Stop TB Partnership

Global Drug Facility Update

Missions in January 2018

South East Asia Regional Green Light Committee Advisory Meeting: 18-19 January 2018

GDF participated in the regional Multidrug-Resistant Tuberculosis (MDR-TB) Advisory Committee Meeting on Fighting MDR-TB in the South East Asia (SEA) Region. The meeting was conducted in Jakarta, Indonesia, from 18–19 January 2018. Key priority countries were represented, including India, Indonesia, Myanmar and Bangladesh, among others. GDF presented updates on Procurement and Supply Management (PSM) from a regional perspective and showcased the increasing trend in SEA countries’ orders of new drugs and regimens: Bedaquiline (BDQ), Delamanid (DLM), optimized pediatric fixed-dose combination (FDC) formulation and the shorter treatment regimen. GDF also presented the global and country challenges to implementing new tools and how GDF and the programmes can overcome these challenges in close collaboration with partners. GDF has also discussed particular country PSM issues, such as reviewing procurement and supply plans and orders in the pipeline during side meetings. GDF will continue to work with each country, particularly with the priority countries, to accelerate the implementation of new drugs, medicine quantification and order management.

Stop TB/GDF Technical Assistance Mission to Indonesia: 22-26 January 2018

GDF conducted a Technical Assistance (TA) mission to Indonesia from 22-26 January 2018 jointly with the Global Fund. The main objective of the mission was to generate quantification in different scenarios of case enrollment and stock levels, and provide a realistic picture of the medicine supply situation regarding the implementation of new tools, particularly the shorter MDR-TB treatment regimen (STR), BDQ and DLM. The National TB Programme (NTP) started the implementation of STR in September 2018, but at a slower pace than previously anticipated due to challenges in administration of medicines, package distribution, unclear national guidelines concerning extension of lung disease as an exclusion criterion, unavailability of line probe assay (LPA) testing and clinicians’ hesitations to put MDR-TB patients on STR, mainly due to fear of treatment failure in the shorter regimen. The NTP and partners have already started to address these barriers with planned activities of releasing a new guideline, advocacy and policy dissemination through a high-level memorandum, more intense monitoring and supervision, etc. A slow uptake of STR could increase the risk of shortages in a few medicines used for the conventional longer regimen. GDF presented two scenarios of STR implementation to capture a more realistic uptake. The programme will make an informed decision about which scenario is the most realistic based on the country activity plans and will place medicine orders with GDF based on this judgement.

Stop TB/GDF Technical Assistance Mission to Tajikistan: 22-29 January 2018

Beginning in April 2018, the NTP will become a sole Principal Recipient of the Global Fund (GF) TB grant and the GF Country Team requested that GDF provide technical assistance in developing a comprehensive plan aimed at strengthening the NTP’s procurement supply capacity. For decades, Tajikistan has had an uninterrupted supply of quality-assured TB medicines, through external funding and GDF procurement. Currently, the country is transitioning to the state-funded procurement of first-line TB medicines (FLD) in 2018 and co-financing for the second-line drugs (SLD) and diagnostics. Tajikistan is the very first country in the European region which introduced optimized child-friendly pediatric formulations through a grant of Global Affairs Canada and first among Central Asian republics in the introduction of Bedaquiline and the shorter treatment regimens for drug-resistant TB (DR-TB) cases. Tajikistan is also one of the first countries which implemented the early warning and quantification system using the QuanTB tool.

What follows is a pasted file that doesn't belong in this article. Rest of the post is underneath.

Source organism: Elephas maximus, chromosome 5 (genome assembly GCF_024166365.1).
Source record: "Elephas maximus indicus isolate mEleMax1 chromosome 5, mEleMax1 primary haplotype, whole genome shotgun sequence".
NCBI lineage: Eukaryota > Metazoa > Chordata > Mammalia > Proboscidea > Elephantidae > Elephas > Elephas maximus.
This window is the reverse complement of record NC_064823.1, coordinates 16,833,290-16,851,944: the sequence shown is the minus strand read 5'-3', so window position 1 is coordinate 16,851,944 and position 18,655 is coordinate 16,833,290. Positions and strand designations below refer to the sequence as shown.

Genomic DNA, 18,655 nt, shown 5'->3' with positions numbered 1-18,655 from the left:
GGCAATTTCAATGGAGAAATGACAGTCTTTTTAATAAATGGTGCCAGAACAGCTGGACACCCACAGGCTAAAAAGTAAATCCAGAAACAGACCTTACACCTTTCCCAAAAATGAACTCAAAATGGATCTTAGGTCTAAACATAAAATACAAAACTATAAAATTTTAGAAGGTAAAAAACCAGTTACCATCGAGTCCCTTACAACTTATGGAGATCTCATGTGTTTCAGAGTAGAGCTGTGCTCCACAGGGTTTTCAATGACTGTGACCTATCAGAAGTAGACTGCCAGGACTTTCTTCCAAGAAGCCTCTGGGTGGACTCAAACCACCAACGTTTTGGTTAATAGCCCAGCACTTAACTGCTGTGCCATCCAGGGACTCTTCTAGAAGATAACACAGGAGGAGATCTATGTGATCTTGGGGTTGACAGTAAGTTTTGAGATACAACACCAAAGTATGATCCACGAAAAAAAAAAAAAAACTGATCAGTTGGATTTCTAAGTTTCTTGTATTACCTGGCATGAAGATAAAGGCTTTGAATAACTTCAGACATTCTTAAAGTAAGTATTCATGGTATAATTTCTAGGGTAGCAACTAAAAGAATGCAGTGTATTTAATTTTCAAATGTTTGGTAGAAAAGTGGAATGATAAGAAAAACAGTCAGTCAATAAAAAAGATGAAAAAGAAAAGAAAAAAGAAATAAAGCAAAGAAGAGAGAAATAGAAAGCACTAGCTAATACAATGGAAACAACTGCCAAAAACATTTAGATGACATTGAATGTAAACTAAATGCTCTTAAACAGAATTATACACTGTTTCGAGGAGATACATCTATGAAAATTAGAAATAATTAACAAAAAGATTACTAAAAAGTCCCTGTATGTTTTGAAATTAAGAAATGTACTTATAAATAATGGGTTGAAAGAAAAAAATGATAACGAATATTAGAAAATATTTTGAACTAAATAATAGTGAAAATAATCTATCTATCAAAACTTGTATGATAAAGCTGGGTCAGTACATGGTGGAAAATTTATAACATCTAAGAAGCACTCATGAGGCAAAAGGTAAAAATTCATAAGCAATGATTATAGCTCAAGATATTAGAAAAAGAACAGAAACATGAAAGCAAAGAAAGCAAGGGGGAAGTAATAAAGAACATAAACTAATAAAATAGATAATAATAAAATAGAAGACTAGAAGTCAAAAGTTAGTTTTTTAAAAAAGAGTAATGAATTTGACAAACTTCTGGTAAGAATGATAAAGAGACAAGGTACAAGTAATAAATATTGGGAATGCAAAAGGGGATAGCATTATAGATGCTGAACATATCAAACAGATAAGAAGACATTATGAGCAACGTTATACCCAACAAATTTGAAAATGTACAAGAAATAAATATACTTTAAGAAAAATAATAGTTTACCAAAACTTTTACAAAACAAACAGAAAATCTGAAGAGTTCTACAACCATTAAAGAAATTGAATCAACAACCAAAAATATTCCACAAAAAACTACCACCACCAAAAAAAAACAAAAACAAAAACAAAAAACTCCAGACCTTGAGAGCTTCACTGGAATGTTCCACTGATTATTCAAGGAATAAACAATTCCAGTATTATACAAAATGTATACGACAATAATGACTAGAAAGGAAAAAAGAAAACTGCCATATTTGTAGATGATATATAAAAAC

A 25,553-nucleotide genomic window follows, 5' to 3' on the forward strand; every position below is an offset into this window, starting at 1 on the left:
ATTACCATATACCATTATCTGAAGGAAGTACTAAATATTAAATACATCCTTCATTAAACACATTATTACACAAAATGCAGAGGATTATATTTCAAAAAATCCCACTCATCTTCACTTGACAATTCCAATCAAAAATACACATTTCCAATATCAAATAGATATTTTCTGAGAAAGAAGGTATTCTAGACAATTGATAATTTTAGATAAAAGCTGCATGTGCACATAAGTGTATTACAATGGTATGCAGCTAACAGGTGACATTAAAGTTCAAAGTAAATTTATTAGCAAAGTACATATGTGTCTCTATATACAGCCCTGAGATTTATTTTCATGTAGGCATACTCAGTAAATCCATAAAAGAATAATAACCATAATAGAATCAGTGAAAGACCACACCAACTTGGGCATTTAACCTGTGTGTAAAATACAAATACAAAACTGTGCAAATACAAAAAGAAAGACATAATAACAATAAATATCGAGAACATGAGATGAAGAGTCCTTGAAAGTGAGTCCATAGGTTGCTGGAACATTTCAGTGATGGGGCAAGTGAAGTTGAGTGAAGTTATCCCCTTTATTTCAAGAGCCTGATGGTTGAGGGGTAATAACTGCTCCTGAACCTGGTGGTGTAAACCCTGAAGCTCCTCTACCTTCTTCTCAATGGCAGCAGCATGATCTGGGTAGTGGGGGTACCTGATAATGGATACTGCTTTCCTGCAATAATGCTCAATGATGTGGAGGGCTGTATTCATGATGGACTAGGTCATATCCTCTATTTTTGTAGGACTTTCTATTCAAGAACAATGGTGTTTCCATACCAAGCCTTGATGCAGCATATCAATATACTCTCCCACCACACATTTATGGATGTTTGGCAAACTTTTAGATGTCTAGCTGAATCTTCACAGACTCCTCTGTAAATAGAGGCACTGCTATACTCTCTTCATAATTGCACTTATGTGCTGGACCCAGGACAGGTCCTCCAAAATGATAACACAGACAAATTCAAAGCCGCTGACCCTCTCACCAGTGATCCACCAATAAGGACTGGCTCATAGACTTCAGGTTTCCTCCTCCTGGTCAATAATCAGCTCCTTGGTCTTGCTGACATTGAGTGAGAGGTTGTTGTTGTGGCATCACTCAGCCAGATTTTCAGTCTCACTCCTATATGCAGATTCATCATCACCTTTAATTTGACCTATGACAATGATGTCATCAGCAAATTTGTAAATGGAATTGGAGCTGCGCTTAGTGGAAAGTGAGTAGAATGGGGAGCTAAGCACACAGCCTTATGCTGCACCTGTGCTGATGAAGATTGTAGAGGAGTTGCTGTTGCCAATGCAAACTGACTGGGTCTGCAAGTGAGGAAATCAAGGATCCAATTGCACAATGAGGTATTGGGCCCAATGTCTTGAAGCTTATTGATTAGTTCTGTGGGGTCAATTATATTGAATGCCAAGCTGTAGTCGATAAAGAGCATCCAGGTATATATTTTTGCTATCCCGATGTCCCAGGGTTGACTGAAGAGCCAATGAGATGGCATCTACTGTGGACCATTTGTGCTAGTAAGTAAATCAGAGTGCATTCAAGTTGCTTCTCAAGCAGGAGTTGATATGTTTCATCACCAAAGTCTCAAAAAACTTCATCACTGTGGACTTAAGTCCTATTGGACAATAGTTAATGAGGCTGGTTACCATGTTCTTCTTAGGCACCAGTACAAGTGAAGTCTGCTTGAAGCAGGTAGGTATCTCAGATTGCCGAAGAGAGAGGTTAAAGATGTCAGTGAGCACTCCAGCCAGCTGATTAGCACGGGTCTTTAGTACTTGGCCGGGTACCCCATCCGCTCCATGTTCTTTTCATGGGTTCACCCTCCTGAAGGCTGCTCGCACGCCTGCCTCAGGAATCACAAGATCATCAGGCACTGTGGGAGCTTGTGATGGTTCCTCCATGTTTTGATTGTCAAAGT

Despite significant achievements, the NTP still faces challenges on TB medicine procurement and supply management. Even though the government allocated sufficient funds for FLD procurement, there is no clear plan for quality-assured medicine procurement. Almost half of the DR-TB cases do not have access to new TB medicines and regimens; the TB information system is paper-based and inadequate, hampering quality data collection for quantification and early warning of TB pharmaceuticals and diagnostics. In 2017, the country placed SLD procurement orders for more than 30 months due to the ending of GF grants and new GF finance procedures which state that unspent funds have to be deducted from the following grant. The NTP lacks capacity on TB PSM and the current systems are not institutionalized, which are mostly based on projects implemented by partner organizations and not by the NTP.

During the mission, the above-mentioned challenges were reviewed and discussed with all stakeholders and recommendations were elaborated on, including: options analysis for state procurement of quality-assured TB medicines; expansion of the pilot regions for the scale-up of new TB tools; institutionalization of the PSM systems, including quantification and early warning; carrying out regular and precise quantification exercises and monitoring rational consumption of medicines to prevent overstocks leading to wastage; and a more frequent procurement schedule – the NTP and the GF Country Team have agreed on twice-a-year procurement. GDF, in collaboration with in-country partner organizations and the Global Fund, will continue to provide direct TA to the NTP to ensure successful implementation of the GF grant and transitioning to state funding.